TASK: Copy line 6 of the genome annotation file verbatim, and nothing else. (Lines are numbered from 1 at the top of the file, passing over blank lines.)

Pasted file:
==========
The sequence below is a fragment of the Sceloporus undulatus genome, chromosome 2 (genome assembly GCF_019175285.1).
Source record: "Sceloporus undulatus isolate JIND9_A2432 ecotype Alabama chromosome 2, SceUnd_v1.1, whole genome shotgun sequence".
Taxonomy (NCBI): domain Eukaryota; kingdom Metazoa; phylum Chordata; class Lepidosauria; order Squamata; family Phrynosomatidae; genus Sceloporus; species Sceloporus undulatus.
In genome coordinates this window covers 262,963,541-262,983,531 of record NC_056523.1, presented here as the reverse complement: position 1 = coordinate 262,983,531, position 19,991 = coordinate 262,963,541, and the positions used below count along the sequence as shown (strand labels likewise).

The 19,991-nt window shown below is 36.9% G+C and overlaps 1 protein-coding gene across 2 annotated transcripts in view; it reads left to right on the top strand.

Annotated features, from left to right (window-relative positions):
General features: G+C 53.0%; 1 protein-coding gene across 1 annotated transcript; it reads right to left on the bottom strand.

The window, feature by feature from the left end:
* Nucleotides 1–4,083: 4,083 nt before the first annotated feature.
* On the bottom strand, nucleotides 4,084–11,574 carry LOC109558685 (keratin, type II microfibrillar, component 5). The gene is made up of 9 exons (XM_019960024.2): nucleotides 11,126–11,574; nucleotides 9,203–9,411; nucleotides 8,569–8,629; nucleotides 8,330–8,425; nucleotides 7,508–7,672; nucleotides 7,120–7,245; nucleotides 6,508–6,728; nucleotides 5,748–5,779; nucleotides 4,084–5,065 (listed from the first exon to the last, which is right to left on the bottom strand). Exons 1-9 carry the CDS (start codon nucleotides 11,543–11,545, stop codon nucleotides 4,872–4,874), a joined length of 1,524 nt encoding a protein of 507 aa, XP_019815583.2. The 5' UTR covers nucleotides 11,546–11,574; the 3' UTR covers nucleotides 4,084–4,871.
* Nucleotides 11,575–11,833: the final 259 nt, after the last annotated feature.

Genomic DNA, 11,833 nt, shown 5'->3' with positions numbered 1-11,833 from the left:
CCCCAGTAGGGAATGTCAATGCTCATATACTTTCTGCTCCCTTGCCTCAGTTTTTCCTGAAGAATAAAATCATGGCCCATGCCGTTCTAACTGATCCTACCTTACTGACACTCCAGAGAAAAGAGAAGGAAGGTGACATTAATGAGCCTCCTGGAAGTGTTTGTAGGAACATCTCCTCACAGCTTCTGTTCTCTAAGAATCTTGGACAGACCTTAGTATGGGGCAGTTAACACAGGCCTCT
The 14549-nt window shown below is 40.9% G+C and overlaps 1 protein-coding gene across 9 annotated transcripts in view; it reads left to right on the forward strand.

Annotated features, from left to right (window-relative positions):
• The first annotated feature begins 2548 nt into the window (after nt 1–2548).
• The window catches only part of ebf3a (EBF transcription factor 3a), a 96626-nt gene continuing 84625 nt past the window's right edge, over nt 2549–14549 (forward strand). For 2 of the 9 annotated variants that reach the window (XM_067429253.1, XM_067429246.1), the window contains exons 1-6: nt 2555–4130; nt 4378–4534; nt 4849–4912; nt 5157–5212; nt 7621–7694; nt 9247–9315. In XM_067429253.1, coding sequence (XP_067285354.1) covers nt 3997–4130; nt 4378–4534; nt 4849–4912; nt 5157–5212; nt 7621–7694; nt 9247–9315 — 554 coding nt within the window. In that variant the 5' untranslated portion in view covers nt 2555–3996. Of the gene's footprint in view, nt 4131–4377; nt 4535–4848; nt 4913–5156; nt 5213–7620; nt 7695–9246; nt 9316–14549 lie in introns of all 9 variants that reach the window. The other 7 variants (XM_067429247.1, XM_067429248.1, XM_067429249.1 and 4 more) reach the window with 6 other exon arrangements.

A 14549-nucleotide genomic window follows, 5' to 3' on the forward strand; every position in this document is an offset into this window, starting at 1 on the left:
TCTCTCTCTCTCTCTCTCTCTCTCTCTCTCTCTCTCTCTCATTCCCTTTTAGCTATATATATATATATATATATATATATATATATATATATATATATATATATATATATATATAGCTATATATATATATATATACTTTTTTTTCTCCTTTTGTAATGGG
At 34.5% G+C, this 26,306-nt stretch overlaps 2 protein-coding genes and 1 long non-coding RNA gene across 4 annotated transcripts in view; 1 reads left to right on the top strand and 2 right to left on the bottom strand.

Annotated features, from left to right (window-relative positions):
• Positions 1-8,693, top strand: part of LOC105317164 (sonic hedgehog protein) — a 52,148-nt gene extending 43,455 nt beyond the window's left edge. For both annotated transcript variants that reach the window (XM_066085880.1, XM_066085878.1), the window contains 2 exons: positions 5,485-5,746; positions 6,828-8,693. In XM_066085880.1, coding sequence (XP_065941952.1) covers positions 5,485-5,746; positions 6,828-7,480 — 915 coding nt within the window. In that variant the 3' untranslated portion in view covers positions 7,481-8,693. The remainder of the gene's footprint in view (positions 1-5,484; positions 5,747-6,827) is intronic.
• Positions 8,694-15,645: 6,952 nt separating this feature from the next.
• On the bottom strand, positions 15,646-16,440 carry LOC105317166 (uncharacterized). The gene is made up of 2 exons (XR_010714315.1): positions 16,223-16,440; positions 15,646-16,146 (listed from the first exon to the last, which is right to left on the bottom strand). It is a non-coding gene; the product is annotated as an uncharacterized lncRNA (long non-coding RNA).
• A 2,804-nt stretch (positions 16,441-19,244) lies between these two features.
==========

Annotated features, from left to right (window-relative positions):